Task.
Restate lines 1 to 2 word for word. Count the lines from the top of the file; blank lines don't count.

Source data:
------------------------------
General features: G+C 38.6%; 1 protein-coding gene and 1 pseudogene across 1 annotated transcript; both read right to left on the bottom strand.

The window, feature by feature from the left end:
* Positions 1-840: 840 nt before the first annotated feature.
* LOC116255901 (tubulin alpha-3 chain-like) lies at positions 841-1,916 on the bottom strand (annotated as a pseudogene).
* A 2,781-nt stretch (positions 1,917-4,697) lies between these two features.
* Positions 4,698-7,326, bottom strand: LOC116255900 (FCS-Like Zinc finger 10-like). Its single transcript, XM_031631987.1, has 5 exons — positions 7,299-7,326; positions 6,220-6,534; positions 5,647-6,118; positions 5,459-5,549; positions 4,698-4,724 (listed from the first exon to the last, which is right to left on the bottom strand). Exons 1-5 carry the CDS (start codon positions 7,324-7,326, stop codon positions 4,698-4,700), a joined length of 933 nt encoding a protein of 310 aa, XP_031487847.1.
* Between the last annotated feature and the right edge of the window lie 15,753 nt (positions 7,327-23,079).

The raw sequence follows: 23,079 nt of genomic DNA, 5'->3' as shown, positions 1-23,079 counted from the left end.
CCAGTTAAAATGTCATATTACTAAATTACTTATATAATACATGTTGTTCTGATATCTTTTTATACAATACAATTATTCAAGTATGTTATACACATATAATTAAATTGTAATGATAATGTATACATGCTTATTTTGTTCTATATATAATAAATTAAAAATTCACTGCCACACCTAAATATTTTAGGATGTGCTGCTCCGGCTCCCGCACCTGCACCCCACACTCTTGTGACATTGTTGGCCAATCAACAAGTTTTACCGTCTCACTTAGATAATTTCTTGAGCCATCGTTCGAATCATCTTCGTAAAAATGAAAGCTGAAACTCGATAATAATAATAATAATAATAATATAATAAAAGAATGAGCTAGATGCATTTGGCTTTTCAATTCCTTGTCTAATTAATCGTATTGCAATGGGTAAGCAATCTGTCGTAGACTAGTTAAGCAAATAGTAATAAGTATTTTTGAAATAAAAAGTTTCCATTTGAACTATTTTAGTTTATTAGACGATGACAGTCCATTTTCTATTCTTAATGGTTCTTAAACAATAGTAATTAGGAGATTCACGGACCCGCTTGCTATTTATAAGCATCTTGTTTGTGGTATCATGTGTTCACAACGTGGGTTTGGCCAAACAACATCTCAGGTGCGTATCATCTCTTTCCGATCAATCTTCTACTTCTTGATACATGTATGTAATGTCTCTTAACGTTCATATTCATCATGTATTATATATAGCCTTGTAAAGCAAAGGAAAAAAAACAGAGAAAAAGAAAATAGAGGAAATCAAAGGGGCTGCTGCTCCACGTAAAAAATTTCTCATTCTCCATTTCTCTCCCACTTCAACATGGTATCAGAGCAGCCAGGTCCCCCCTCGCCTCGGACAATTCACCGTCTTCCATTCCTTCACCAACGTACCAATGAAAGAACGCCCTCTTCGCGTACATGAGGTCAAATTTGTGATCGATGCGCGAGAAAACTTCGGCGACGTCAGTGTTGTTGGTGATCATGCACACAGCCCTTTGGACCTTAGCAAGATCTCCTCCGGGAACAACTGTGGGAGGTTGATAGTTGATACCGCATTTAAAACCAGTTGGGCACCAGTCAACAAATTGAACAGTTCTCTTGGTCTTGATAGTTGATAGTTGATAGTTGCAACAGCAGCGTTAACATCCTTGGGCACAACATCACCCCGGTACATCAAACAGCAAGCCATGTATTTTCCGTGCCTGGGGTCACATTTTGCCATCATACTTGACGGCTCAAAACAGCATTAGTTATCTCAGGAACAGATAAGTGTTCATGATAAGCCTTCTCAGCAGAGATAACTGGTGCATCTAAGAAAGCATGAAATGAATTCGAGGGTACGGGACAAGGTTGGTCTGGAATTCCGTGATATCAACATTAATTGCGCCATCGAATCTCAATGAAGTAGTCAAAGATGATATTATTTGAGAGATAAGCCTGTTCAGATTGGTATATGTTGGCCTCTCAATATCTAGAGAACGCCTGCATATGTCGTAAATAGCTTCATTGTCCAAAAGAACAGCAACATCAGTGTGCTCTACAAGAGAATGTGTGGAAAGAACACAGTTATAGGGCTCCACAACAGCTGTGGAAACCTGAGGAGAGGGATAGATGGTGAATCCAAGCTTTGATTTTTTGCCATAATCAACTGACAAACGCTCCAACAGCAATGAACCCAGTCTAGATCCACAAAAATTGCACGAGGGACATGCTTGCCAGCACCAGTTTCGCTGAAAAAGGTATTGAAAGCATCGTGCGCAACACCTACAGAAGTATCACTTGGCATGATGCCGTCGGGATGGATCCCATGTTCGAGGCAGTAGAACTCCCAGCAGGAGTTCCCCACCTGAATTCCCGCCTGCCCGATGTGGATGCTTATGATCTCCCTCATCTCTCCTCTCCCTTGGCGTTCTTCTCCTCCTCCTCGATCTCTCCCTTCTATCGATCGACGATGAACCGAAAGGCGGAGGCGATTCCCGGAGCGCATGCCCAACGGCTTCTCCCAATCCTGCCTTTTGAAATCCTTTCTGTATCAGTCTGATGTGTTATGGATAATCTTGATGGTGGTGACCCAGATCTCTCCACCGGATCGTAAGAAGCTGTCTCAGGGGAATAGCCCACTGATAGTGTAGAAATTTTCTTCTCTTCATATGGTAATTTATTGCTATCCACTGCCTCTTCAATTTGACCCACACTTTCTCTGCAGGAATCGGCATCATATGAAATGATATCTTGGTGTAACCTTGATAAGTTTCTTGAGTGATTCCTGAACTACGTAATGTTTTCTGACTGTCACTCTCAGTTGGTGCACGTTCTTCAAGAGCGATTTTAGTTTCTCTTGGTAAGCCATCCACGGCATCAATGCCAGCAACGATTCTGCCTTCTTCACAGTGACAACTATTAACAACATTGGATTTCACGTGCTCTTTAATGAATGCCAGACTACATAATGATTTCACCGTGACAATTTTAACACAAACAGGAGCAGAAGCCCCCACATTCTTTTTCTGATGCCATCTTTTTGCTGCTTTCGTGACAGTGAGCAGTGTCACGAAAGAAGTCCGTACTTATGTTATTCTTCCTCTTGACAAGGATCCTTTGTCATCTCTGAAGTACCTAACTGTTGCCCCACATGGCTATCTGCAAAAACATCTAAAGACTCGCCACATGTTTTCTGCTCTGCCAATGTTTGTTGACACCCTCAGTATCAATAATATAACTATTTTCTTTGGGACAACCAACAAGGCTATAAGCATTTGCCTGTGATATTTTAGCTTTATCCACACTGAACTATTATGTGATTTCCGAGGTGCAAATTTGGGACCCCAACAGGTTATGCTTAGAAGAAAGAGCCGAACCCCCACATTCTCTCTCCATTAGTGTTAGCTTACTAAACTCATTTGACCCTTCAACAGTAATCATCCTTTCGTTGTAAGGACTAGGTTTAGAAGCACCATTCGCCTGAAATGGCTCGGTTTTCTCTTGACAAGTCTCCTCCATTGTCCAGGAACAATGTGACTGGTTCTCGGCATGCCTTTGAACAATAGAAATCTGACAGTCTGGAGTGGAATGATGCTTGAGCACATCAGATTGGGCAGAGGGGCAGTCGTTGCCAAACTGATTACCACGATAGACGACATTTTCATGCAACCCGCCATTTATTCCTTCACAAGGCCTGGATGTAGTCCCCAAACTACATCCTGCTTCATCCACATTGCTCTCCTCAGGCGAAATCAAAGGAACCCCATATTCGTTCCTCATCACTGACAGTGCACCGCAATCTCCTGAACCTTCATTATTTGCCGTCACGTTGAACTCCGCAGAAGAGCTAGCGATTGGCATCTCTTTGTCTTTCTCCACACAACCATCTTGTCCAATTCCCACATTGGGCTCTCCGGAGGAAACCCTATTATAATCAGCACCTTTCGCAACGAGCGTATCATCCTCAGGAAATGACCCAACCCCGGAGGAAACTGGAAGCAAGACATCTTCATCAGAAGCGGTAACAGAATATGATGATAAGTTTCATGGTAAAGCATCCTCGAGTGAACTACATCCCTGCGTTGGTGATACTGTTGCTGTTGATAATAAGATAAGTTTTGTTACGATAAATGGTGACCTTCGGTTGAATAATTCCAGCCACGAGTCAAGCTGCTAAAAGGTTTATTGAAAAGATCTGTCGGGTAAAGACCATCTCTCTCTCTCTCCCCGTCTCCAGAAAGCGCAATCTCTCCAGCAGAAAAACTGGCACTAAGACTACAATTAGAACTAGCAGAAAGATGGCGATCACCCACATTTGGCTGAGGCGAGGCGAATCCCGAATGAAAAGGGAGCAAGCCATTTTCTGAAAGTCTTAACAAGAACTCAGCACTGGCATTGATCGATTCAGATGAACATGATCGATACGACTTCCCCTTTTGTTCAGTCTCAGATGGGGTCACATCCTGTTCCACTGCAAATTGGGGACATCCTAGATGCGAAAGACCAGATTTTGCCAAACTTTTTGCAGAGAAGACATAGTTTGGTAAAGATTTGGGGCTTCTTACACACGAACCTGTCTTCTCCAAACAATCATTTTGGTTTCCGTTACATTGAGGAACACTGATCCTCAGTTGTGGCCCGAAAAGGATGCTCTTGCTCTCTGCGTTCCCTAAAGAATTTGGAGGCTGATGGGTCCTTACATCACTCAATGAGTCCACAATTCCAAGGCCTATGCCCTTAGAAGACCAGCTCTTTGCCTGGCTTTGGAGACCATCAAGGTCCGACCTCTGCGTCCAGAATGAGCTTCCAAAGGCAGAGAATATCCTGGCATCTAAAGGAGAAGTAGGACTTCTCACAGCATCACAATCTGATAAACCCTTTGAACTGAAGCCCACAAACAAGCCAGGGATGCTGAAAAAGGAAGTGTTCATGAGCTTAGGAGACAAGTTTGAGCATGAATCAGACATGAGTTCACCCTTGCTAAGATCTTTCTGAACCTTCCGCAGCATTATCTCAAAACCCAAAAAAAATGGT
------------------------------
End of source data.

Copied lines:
General features: G+C 38.6%; 1 protein-coding gene and 1 pseudogene across 1 annotated transcript; both read right to left on the bottom strand.

The window, feature by feature from the left end: